Game room

Game rooms, such as this one at 211 N. General Bruce Drive, are now required to obtain an operating permit from the county or they will be shut down.

BELTON — Less than a dozen game rooms may soon be left in Bell County following the application deadline that was set for last Friday.

Only a dozen applications were submitted to the county, Fire Marshal Chris Mahlstedt told the Commissioners Court on Monday. The county’s new ordinance regulates game rooms in the county, requiring them to get registered and undergo an inspection to make sure they are in compliance.

Mahlstedt, who enforces the county’s new game room ordinance, said that as of Friday just four businesses — one in Temple, three in Killeen — had been fully permitted. Seven businesses in Temple, Belton and Killeen were awaiting inspections and only one — a downtown Belton game room — had been denied.

While a dozen have applied for the permit, officials said many other game rooms have decided to close or move under the six machine limit regulated by the state.

“I’ve talked to a few operators who own some of those other game rooms and they told us that they are dropping down to five or less,” Mahlstedt said. “A lot of them are tied into leases that they are trying not to break.”

State law defines game rooms as those businesses with six or more amusement redemption machines that allow players to win prizes completely, or partially, by chance. Game rooms are also limited by state law to awarding players with non-cash merchandise prizes, such as toys or novelties, with a wholesale value of less than $5 or 10 times the amount charged to play.

Game rooms that receive a permit, and were created before Jan. 1 of this year, are exempt from restrictions such as not being able to have a game room within 2,000 feet of a neighborhood, school or place of worship.

The game rooms that have been approved include Charity Game Changer, Lucky Treasures Sweepstakes and Next Level Sweepstakes in Killeen as well as Lucky 7s Internet Café in Temple.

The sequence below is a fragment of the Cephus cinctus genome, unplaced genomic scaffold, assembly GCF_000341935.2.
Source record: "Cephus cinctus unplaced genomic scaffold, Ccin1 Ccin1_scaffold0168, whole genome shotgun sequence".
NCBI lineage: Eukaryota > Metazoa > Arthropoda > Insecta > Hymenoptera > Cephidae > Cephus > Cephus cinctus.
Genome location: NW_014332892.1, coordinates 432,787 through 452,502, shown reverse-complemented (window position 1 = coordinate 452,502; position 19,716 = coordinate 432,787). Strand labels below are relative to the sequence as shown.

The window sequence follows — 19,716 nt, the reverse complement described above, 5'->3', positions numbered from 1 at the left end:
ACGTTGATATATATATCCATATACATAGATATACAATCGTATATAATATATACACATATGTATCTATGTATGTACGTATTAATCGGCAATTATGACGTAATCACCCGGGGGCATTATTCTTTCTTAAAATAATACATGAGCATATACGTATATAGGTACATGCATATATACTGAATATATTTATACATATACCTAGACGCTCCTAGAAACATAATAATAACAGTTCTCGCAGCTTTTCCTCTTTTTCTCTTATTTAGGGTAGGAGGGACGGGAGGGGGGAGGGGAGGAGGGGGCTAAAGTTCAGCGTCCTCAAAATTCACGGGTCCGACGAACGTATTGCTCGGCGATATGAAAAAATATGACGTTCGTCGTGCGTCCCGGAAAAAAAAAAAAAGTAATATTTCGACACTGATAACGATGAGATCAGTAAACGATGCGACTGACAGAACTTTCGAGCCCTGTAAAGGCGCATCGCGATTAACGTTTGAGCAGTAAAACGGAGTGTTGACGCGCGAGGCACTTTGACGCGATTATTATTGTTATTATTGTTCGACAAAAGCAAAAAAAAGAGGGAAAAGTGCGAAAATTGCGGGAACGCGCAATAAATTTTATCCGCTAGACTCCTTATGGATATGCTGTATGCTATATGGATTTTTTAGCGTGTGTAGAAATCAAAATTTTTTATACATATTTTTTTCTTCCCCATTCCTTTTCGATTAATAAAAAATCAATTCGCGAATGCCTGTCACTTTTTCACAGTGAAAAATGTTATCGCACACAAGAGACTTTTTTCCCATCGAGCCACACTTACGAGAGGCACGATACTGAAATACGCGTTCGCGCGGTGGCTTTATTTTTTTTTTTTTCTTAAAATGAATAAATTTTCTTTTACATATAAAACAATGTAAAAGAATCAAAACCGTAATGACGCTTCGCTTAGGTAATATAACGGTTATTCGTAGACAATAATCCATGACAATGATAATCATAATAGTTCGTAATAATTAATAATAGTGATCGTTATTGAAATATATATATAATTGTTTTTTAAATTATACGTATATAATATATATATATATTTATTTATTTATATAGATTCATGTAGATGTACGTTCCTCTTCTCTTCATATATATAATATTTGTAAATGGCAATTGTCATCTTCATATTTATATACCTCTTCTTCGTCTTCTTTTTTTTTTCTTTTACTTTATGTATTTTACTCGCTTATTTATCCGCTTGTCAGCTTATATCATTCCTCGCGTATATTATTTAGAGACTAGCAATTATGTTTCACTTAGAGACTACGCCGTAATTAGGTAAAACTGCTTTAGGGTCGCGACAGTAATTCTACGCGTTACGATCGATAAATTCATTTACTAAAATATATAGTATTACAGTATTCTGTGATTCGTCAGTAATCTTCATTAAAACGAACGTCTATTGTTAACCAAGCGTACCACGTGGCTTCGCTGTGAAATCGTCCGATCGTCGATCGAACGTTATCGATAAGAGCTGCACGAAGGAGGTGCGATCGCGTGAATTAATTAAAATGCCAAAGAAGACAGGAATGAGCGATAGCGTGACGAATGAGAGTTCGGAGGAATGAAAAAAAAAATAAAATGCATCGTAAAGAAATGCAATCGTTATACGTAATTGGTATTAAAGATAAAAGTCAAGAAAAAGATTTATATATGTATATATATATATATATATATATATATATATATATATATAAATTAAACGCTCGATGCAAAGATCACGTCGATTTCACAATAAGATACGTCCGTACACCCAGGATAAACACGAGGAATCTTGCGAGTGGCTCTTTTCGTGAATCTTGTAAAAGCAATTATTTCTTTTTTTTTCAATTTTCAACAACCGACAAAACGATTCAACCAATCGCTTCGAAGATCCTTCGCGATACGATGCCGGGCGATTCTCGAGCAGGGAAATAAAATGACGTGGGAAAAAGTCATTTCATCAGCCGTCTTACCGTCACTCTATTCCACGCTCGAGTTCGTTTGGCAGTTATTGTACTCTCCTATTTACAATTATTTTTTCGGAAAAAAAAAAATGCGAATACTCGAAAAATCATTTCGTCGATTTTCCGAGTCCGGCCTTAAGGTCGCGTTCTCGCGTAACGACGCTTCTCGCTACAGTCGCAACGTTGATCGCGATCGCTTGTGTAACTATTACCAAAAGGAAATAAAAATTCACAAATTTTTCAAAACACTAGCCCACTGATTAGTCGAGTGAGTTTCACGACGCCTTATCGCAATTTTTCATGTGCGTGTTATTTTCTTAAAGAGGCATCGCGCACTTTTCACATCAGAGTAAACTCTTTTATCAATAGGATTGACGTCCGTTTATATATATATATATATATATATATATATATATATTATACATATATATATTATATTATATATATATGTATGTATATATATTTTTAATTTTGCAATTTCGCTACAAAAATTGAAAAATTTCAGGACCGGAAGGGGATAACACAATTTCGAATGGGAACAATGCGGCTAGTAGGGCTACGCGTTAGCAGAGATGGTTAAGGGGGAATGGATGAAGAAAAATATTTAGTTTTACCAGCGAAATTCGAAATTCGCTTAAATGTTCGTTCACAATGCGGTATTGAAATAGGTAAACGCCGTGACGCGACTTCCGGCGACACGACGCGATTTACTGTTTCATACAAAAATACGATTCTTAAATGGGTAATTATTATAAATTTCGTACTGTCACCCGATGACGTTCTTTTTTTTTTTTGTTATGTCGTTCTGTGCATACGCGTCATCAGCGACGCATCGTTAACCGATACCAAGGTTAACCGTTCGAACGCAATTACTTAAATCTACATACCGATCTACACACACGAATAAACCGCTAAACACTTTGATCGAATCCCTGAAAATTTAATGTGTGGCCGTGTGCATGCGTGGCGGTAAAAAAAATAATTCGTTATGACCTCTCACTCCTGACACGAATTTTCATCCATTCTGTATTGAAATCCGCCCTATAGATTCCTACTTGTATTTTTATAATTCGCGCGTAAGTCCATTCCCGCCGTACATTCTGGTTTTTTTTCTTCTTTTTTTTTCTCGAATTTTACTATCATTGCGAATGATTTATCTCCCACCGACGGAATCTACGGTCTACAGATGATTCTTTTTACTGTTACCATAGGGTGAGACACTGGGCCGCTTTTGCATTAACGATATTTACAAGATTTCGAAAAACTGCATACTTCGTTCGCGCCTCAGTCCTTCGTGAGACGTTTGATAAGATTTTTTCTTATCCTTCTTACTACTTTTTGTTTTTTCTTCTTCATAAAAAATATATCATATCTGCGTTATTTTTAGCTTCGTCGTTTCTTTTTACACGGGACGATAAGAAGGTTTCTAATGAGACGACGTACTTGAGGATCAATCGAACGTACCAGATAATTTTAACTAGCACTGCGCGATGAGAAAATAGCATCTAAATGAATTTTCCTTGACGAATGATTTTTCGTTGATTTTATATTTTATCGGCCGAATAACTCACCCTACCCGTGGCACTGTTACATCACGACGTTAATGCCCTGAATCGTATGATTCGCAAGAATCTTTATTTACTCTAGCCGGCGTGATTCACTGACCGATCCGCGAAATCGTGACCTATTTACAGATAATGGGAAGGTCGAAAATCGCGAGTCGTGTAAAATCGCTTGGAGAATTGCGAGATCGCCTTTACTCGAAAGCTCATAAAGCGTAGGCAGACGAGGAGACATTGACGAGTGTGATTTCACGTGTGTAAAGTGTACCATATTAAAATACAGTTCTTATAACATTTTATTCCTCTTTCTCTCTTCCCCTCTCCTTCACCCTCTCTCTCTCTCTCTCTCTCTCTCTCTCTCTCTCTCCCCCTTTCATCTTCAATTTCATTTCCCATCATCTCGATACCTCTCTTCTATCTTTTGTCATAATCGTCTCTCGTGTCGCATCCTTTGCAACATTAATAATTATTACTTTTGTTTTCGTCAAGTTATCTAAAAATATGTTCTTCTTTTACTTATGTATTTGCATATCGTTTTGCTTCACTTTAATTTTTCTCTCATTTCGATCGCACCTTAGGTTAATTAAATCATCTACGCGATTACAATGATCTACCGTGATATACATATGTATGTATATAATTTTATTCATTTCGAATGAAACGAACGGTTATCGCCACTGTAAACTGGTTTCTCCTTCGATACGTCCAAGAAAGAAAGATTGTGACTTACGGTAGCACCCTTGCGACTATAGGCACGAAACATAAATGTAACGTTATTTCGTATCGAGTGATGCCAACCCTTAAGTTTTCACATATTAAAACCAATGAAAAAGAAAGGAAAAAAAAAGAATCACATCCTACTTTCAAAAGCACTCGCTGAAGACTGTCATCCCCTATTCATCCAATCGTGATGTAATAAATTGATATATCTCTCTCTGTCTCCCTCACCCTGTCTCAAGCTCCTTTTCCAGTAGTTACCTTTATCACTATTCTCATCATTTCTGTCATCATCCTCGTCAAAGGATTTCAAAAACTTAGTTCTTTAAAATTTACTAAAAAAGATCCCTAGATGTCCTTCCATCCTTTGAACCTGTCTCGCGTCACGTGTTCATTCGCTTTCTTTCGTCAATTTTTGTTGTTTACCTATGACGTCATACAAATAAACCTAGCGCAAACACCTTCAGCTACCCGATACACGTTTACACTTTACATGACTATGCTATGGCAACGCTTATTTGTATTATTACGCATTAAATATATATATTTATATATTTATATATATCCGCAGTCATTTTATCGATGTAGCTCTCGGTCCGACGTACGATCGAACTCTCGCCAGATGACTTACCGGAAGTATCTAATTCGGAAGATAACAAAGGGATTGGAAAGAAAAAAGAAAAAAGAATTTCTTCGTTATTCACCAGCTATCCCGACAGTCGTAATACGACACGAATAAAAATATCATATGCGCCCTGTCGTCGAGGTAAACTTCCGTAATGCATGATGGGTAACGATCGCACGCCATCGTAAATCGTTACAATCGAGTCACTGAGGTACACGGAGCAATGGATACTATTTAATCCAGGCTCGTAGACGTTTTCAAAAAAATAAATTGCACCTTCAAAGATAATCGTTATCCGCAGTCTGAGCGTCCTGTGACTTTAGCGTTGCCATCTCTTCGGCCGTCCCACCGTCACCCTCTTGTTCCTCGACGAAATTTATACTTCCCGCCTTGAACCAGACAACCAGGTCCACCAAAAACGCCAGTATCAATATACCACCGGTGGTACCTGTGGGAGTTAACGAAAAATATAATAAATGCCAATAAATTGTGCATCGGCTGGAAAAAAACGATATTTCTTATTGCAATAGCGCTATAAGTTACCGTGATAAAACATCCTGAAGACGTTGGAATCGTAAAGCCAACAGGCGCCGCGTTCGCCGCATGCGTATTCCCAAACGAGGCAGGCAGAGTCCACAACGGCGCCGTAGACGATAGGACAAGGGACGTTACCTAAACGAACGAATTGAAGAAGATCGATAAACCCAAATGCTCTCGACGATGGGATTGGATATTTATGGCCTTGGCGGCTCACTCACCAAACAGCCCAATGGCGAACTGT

Pending applications include five rooms in Killeen, and one each in both Temple and Belton. Mahlstedt said he planned to conduct the inspections of these businesses over the next week to determine if they complied with the ordinance or not.

Mahlstedt said that he has already talked to the only business that has been denied for the permit, Kensho Social Club in Belton.

The club, Mahlstedt said, didn’t receive the permit due to being too close to a church and not qualifying for the distancing exemption. The business was started after Jan. 1, the cutoff day for the grandfathering exemption.

The owner “knows that if he drops down to five or less machines he will not fall under the requirements,” Mahlstedt said. “He does have other stuff going on with his business that he can potentially stay open doing that as long as he drops his numbers down.”

Mahlstedt said he has been keeping local police departments updated on the ordinance and those who have either received their permit or have been denied.

Alejandra Arreguin, Temple Police Department spokeswoman, said in August that the department had been on the lookout for illegal game rooms but this new ordinance just shifts who they report them to.

“The Temple Police Department always keeps an eye out for illegal game activity at game rooms,” Arreguin said. “However, the county Commissioners Court passed a new law concerning the permitting of game rooms that the Fire Marshal’s office oversees now. Any information we received we pass along to them.”

The county has also been working to address concerns from local American Legions that are unsure if they require a permit from the county.

Mahlstedt said state law only defines a game room as a for-profit business, with the county creating an exemption for bingo halls with the machines. American Legions, which are non-profits and not bingo halls, do not fall within either category.

While officials consult with attorneys, Mahlstedt said he would not enforce the ordinance at American Legion facilities.


Here are the game rooms that made applications to Bell County by Friday:


• Charity Game Changer, 701 W. Elms Road in Killeen

• Lucky 7s Internet Café, 2807 W. Adams Ave. in Temple

• Lucky Treasures Sweepstakes, 4302 E. Rancier Ave. in Killeen

• Next Level Sweepstakes, 403 E. Stan Schlueter Loop in Killeen


• Brazos Billiards, 2704 E. Veterans Memorial Blvd. in Killeen

• Grand Gifts, 1312 E. Rancier Ave in Killeen

• High Society 1, 1102 W. Jasper Drive in Killeen

• High Society 2, 4001 E. Stan Schlueter Loop in Killeen

• High Society 3, 808 S. 31st St. in Temple

• High Society 4, 2154 N. Main St. in Belton

• Wager’s Internet Café, 4400 E. Central Texas Express in Killeen


• Kensho Social Club, 112 E. Central Ave. in Belton

SOURCE: Bell County

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